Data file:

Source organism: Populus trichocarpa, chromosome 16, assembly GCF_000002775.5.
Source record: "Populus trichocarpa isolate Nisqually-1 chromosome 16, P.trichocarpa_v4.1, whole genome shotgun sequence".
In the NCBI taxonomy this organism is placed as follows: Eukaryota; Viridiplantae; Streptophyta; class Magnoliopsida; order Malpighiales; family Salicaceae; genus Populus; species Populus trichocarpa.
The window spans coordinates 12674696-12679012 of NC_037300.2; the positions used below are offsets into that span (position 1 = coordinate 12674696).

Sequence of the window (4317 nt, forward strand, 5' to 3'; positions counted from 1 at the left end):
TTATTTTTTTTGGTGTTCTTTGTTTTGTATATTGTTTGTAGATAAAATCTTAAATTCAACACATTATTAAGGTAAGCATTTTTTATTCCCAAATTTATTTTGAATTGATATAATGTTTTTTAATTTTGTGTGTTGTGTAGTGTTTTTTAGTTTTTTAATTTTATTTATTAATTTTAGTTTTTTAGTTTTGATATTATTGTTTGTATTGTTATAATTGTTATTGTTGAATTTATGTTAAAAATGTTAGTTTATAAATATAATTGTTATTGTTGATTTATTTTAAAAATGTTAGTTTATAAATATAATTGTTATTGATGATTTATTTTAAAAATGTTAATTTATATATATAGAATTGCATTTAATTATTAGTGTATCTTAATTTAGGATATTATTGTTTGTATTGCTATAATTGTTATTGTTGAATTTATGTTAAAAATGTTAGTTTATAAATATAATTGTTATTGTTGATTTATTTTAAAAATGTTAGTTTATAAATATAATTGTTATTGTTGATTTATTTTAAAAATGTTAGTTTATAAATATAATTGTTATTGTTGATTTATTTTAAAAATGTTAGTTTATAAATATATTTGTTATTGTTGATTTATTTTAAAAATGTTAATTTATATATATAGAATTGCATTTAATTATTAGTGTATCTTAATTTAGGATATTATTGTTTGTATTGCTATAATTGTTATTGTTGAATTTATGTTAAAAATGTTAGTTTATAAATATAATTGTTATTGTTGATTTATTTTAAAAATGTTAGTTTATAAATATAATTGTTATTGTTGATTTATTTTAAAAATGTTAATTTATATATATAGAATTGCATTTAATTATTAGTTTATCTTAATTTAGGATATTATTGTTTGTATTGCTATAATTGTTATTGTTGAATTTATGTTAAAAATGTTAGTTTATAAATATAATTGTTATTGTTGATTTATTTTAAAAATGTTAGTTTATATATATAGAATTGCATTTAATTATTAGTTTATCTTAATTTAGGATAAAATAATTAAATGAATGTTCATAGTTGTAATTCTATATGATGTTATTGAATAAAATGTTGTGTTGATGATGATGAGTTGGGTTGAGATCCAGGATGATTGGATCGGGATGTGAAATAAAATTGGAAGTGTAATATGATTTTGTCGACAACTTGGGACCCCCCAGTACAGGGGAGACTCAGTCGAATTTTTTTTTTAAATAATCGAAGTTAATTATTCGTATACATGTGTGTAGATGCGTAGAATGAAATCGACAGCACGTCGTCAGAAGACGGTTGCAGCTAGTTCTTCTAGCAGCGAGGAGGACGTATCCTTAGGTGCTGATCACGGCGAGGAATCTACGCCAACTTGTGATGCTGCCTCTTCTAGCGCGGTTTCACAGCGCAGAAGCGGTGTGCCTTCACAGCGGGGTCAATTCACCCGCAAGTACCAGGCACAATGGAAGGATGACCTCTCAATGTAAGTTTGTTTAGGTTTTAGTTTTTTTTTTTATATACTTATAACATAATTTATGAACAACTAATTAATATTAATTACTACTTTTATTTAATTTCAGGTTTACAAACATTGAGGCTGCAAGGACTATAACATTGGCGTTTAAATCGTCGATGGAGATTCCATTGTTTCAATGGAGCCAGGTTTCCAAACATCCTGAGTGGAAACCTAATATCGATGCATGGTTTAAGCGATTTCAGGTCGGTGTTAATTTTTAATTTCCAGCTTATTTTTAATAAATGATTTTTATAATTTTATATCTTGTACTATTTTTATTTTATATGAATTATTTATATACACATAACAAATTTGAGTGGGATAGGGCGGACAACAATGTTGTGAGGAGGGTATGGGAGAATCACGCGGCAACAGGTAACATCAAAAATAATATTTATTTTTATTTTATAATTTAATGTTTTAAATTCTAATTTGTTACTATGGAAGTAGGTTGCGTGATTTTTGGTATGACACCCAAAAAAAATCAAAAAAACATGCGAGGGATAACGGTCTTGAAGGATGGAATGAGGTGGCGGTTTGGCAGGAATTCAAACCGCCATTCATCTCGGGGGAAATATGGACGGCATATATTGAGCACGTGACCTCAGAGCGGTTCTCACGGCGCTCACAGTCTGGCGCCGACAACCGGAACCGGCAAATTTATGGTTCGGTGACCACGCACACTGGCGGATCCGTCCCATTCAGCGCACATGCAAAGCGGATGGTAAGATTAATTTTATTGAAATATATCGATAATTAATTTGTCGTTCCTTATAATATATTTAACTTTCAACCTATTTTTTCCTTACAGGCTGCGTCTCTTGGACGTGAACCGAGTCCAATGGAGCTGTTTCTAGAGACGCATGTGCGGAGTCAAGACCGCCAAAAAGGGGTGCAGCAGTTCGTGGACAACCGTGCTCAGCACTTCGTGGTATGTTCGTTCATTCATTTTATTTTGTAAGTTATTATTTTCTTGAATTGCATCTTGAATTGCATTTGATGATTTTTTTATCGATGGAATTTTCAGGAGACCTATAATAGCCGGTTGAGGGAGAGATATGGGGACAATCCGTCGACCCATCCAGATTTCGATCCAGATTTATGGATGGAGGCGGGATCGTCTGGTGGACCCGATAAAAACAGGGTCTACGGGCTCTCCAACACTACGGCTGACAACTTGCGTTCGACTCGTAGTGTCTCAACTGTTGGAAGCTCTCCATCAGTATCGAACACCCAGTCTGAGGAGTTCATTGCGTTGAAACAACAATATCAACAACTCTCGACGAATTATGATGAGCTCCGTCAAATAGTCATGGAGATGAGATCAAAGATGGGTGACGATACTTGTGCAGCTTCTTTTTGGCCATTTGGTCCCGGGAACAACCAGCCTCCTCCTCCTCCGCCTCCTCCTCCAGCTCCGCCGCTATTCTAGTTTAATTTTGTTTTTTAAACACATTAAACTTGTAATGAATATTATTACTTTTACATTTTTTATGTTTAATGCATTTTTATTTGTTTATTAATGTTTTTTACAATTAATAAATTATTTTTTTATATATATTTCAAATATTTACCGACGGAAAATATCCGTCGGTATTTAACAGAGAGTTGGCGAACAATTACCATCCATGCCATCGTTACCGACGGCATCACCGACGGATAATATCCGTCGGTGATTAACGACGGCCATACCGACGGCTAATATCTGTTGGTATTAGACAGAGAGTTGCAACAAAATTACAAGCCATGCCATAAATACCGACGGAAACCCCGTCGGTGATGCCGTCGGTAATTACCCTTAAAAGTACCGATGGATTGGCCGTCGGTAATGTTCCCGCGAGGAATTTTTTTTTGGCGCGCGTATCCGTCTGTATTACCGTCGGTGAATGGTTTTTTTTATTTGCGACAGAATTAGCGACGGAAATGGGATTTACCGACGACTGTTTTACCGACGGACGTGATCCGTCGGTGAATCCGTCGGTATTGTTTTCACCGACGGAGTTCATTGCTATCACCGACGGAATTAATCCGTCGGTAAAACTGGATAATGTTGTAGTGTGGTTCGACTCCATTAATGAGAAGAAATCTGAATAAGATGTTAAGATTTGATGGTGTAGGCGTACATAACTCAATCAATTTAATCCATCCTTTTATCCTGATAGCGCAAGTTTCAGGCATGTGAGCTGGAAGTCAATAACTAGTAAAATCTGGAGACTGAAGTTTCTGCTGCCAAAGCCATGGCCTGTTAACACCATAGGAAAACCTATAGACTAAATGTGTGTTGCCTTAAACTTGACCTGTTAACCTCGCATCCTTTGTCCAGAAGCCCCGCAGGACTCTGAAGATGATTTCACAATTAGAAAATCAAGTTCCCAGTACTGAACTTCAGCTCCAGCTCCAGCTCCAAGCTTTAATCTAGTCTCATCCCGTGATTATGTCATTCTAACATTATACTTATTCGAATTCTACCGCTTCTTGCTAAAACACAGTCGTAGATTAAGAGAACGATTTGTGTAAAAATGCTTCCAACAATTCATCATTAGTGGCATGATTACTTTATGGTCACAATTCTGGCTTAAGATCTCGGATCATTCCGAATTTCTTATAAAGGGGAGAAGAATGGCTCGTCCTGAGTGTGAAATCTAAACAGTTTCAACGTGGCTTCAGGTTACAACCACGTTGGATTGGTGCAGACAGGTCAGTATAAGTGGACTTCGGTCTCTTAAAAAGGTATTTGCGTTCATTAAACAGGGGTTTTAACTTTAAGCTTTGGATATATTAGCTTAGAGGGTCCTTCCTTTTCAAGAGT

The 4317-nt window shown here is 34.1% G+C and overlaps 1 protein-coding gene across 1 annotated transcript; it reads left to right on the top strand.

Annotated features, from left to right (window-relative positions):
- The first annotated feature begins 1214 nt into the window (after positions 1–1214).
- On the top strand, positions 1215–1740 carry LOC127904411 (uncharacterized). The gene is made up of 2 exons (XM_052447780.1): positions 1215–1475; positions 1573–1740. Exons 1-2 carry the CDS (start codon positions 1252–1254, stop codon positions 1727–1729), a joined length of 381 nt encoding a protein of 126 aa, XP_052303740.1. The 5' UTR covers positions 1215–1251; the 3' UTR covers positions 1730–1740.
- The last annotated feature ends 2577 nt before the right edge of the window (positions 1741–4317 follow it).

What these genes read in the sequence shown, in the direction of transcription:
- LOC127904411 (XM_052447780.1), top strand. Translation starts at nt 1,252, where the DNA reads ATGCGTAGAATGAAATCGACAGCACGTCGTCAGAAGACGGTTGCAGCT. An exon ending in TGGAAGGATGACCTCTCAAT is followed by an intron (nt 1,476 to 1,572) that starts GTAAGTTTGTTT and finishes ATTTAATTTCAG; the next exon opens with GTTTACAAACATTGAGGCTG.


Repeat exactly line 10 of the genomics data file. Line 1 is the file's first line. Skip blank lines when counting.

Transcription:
- On the top strand, positions 1215–1740 carry LOC127904411 (uncharacterized). The gene is made up of 2 exons (XM_052447780.1): positions 1215–1475; positions 1573–1740. Exons 1-2 carry the CDS (start codon positions 1252–1254, stop codon positions 1727–1729), a joined length of 381 nt encoding a protein of 126 aa, XP_052303740.1. The 5' UTR covers positions 1215–1251; the 3' UTR covers positions 1730–1740.